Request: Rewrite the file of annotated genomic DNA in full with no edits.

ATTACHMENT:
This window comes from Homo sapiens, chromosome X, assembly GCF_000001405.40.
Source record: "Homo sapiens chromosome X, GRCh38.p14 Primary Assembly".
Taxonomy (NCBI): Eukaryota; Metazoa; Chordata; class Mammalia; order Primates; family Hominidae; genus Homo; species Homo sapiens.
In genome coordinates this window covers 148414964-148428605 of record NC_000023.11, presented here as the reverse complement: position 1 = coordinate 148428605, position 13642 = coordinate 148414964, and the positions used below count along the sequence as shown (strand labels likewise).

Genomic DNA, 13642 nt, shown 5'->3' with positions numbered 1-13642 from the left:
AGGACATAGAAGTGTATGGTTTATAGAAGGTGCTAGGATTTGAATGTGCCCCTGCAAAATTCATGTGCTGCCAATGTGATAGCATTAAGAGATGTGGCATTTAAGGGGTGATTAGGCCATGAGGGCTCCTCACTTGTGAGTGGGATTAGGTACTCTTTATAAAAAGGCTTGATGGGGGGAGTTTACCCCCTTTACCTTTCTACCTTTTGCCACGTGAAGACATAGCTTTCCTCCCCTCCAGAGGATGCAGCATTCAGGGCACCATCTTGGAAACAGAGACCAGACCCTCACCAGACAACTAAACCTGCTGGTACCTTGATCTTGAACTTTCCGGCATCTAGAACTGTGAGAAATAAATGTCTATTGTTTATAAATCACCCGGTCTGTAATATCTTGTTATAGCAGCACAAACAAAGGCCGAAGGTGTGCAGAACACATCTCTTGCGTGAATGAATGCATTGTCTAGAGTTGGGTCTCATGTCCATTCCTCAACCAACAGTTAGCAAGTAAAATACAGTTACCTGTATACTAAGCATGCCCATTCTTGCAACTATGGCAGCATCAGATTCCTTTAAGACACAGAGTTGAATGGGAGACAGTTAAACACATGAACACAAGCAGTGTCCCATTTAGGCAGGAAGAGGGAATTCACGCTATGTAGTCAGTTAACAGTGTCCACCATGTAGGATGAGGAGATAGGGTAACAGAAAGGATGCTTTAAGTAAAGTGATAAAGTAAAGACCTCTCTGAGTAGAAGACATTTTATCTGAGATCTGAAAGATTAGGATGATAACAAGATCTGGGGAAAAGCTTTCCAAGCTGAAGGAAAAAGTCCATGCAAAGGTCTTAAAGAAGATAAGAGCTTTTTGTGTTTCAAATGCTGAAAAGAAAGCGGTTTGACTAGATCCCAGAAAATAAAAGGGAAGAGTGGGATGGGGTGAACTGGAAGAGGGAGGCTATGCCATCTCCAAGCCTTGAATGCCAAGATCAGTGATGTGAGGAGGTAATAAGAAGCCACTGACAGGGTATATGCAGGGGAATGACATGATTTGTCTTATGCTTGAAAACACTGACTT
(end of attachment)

This window comes from Homo sapiens, chromosome X, assembly GCF_000001405.40.
Source record: "Homo sapiens chromosome X, GRCh38.p14 Primary Assembly".
Taxonomy (NCBI): Eukaryota; Metazoa; Chordata; class Mammalia; order Primates; family Hominidae; genus Homo; species Homo sapiens.
In genome coordinates this window covers 148414964-148428605 of record NC_000023.11, presented here as the reverse complement: position 1 = coordinate 148428605, position 13642 = coordinate 148414964, and the positions used below count along the sequence as shown (strand labels likewise).

Genomic DNA, 13642 nt, shown 5'->3' with positions numbered 1-13642 from the left:
AGGACATAGAAGTGTATGGTTTATAGAAGGTGCTAGGATTTGAATGTGCCCCTGCAAAATTCATGTGCTGCCAATGTGATAGCATTAAGAGATGTGGCATTTAAGGGGTGATTAGGCCATGAGGGCTCCTCACTTGTGAGTGGGATTAGGTACTCTTTATAAAAAGGCTTGATGGGGGGAGTTTACCCCCTTTACCTTTCTACCTTTTGCCACGTGAAGACATAGCTTTCCTCCCCTCCAGAGGATGCAGCATTCAGGGCACCATCTTGGAAACAGAGACCAGACCCTCACCAGACAACTAAACCTGCTGGTACCTTGATCTTGAACTTTCCGGCATCTAGAACTGTGAGAAATAAATGTCTATTGTTTATAAATCACCCGGTCTGTAATATCTTGTTATAGCAGCACAAACAAAGGCCGAAGGTGTGCAGAACACATCTCTTGCGTGAATGAATGCATTGTCTAGAGTTGGGTCTCATGTCCATTCCTCAACCAACAGTTAGCAAGTAAAATACAGTTACCTGTATACTAAGCATGCCCATTCTTGCAACTATGGCAGCATCAGATTCCTTTAAGACACAGAGTTGAATGGGAGACAGTTAAACACATGAACACAAGCAGTGTCCCATTTAGGCAGGAAGAGGGAATTCACGCTATGTAGTCAGTTAACAGTGTCCACCATGTAGGATGAGGAGATAGGGTAACAGAAAGGATGCTTTAAGTAAAGTGATAAAGTAAAGACCTCTCTGAGTAGAAGACATTTTATCTGAGATCTGAAAGATTAGGATGATAACAAGATCTGGGGAAAAGCTTTCCAAGCTGAAGGAAAAAGTCCATGCAAAGGTCTTAAAGAAGATAAGAGCTTTTTGTGTTTCAAATGCTGAAAAGAAAGCGGTTTGACTAGATCCCAGAAAATAAAAGGGAAGAGTGGGATGGGGTGAACTGGAAGAGGGAGGCTATGCCATCTCCAAGCCTTGAATGCCAAGATCAGTGATGTGAGGAGGTAATAAGAAGCCACTGACAGGGTATATGCAGGGGAATGACATGATTTGTCTTATGCTTGAAAACACTGACTT